Why Jeremy Corbyn Is No Friend of the Poor – Newsweek

Newsweek publishes a damning opinion of Jeremy Corbyn. The article highlights how Labour’s latest leadership crisis reflects how Jeremy Corbyn has lost touch with the working class and poor of Britain.

Source: Why Jeremy Corbyn Is No Friend of the Poor

The article provides further evidence of the hijacking of the Labour Party. Ordinary working class Labour supporters need to wake up to what’s happened.

Of course, Corbyn is just an aging puppet and the anger should be targeted at the puppeteers.



Response to Bagehot-Economist – If Labour won’t stand up for Remain voters, it’s time for a new party

English: Big Ben in London, England, United Ki...

English: Big Ben in London, England, United Kingdom (Photo credit: Wikipedia)

I agree with Bagehot’s Notebook  in the Economist that it’s probably time for a new political party to regain the central ground in the UK. As to my bias, I’ve been a one-national conservative all my life.

It’s looks like the Labour Party is signing up record numbers of far-left supporters who will no doubt support Jeremy Corbyn. For me, the conclusion is clear, the traditional Labour Party has been hijacked by the far-left. So unless Corbyn is removed and the Blairists gain sway again, the Labour Party will not fight for the 48%.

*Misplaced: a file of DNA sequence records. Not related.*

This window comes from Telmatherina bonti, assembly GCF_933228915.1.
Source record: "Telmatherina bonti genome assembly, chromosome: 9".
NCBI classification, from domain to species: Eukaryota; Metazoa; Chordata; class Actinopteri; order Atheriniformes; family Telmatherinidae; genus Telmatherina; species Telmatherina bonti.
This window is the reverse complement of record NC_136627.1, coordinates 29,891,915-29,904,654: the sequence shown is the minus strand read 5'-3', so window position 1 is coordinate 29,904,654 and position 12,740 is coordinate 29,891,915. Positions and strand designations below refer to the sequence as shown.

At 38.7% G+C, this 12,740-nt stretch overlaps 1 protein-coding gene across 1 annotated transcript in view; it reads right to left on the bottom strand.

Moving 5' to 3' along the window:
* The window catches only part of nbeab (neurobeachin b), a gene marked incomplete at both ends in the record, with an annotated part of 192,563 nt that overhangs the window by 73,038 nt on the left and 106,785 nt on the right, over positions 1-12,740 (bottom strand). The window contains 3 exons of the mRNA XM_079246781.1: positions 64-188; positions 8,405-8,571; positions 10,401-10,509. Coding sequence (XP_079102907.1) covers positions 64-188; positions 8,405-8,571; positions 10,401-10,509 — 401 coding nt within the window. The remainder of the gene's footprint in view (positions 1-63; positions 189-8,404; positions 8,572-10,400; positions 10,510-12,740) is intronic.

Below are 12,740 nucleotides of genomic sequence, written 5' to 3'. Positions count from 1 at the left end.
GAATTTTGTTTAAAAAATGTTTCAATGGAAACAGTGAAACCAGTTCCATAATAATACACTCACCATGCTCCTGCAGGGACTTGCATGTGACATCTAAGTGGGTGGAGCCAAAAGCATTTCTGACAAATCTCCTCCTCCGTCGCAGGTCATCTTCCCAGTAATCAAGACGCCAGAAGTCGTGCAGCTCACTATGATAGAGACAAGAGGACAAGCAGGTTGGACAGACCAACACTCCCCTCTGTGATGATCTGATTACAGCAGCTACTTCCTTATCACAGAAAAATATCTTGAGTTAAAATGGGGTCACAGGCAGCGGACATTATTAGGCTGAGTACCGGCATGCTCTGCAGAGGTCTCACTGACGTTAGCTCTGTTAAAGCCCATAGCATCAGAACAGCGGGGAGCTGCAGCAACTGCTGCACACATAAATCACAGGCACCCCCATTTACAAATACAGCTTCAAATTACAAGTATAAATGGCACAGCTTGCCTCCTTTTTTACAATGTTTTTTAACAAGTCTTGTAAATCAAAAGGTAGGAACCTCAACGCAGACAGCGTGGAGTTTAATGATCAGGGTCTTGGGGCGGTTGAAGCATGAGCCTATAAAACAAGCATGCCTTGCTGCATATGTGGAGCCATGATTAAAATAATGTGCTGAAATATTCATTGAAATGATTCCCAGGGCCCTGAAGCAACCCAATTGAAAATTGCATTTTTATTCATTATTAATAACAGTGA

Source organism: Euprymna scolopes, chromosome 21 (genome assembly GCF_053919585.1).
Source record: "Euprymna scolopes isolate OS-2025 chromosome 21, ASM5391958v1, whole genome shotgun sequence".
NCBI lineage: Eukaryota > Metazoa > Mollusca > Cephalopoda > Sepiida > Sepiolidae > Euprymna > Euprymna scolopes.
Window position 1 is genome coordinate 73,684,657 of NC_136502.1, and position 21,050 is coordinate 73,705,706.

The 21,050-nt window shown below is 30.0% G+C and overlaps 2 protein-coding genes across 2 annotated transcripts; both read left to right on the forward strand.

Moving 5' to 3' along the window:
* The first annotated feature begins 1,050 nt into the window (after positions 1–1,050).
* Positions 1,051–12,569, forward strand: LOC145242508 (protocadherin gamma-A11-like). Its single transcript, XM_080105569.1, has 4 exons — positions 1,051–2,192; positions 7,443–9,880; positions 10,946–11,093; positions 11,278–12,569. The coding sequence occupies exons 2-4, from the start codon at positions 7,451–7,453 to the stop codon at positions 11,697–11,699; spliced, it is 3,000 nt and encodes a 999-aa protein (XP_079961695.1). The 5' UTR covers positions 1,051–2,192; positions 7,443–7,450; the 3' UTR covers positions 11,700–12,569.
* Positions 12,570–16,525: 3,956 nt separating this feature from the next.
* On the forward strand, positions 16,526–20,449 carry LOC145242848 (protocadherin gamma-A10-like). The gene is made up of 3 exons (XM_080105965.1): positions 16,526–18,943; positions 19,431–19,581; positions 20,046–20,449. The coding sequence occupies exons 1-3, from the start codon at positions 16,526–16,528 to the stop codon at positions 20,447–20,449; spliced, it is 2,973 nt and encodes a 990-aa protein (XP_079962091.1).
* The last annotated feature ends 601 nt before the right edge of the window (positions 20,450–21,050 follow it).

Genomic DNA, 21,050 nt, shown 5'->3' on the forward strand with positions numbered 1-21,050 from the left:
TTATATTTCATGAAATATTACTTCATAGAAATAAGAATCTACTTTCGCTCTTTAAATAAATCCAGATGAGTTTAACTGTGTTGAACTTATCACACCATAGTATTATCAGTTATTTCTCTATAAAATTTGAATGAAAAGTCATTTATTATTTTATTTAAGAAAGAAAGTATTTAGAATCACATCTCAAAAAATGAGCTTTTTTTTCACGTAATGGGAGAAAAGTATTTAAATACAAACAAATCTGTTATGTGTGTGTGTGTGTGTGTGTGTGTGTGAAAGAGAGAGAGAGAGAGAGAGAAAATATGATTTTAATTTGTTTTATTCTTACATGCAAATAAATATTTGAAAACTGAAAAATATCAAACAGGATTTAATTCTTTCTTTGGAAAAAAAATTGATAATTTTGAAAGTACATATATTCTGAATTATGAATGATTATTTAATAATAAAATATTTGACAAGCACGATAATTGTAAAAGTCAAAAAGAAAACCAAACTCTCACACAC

I support Theresa May for Conservative Party leader because it’s time for a safe pair of hands to unite party, country and deal properly with European allies. By comparison, Andrea Leadsom is a light-weight. If Leadsom is chosen purely because she supported Brexit, then the risk of a hard-landing for the UK multiply. For some symbolism, Big Ben  was only stopped for 24 hours in the WWII blitz.

As for a new party, it depends whether it comes from the centre-left or the center-right but here’s a strawman check-list: world-class politicians and statesmen (Blair, Cameron, Osborne level), heavy-hitting media sponsorship, like say Rupert Murdoch, a financial war-chest, big ticket fund-raisers and sponsors, outstanding social media penetration, cross-party appeal.

The safe option would be for May leading a broad-church Conservative Party cabinet, ideally with some Blairite heavy hitters, with Leadsom as Chancellor and overall responsibility for Brexit negotiations leading a team of experts.